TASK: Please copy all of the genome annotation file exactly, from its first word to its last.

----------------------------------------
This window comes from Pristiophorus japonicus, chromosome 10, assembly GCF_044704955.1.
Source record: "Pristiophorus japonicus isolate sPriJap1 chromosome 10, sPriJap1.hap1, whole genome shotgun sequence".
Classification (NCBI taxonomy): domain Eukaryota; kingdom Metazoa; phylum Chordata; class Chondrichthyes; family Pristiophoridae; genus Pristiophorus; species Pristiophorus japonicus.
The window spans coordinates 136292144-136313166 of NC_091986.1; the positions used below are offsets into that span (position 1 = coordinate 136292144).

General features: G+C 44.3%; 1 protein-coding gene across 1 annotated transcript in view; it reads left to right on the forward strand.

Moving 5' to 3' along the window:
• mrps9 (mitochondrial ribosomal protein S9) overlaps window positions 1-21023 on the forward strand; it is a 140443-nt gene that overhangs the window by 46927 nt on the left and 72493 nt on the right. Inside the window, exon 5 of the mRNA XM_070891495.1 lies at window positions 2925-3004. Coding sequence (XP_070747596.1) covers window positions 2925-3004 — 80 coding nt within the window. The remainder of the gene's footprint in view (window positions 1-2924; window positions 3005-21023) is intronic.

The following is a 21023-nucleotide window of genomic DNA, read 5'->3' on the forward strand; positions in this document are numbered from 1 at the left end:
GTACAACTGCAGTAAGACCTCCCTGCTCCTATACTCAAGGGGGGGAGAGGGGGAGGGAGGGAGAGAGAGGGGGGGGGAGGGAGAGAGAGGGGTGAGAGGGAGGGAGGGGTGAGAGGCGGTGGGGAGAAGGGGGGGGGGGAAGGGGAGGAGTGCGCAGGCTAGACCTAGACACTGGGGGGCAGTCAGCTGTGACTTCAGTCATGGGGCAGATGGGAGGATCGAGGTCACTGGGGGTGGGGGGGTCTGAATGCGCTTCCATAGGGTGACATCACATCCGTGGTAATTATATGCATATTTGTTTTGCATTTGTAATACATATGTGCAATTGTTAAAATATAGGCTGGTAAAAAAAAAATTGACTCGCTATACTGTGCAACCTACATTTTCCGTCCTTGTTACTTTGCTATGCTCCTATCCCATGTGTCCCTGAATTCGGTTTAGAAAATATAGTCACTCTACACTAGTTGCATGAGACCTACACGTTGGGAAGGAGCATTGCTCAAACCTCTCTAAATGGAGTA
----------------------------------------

This window comes from Pristiophorus japonicus, chromosome 10, assembly GCF_044704955.1.
Source record: "Pristiophorus japonicus isolate sPriJap1 chromosome 10, sPriJap1.hap1, whole genome shotgun sequence".
Classification (NCBI taxonomy): domain Eukaryota; kingdom Metazoa; phylum Chordata; class Chondrichthyes; family Pristiophoridae; genus Pristiophorus; species Pristiophorus japonicus.
The window spans coordinates 136292144-136313166 of NC_091986.1; the positions used below are offsets into that span (position 1 = coordinate 136292144).

General features: G+C 44.3%; 1 protein-coding gene across 1 annotated transcript in view; it reads left to right on the forward strand.

Moving 5' to 3' along the window:
• mrps9 (mitochondrial ribosomal protein S9) overlaps window positions 1-21023 on the forward strand; it is a 140443-nt gene that overhangs the window by 46927 nt on the left and 72493 nt on the right. Inside the window, exon 5 of the mRNA XM_070891495.1 lies at window positions 2925-3004. Coding sequence (XP_070747596.1) covers window positions 2925-3004 — 80 coding nt within the window. The remainder of the gene's footprint in view (window positions 1-2924; window positions 3005-21023) is intronic.

The following is a 21023-nucleotide window of genomic DNA, read 5'->3' on the forward strand; positions in this document are numbered from 1 at the left end:
GTACAACTGCAGTAAGACCTCCCTGCTCCTATACTCAAGGGGGGGAGAGGGGGAGGGAGGGAGAGAGAGGGGGGGGGAGGGAGAGAGAGGGGTGAGAGGGAGGGAGGGGTGAGAGGCGGTGGGGAGAAGGGGGGGGGGGAAGGGGAGGAGTGCGCAGGCTAGACCTAGACACTGGGGGGCAGTCAGCTGTGACTTCAGTCATGGGGCAGATGGGAGGATCGAGGTCACTGGGGGTGGGGGGGTCTGAATGCGCTTCCATAGGGTGACATCACATCCGTGGTAATTATATGCATATTTGTTTTGCATTTGTAATACATATGTGCAATTGTTAAAATATAGGCTGGTAAAAAAAAAATTGACTCGCTATACTGTGCAACCTACATTTTCCGTCCTTGTTACTTTGCTATGCTCCTATCCCATGTGTCCCTGAATTCGGTTTAGAAAATATAGTCACTCTACACTAGTTGCATGAGACCTACACGTTGGGAAGGAGCATTGCTCAAACCTCTCTAAATGGAGTA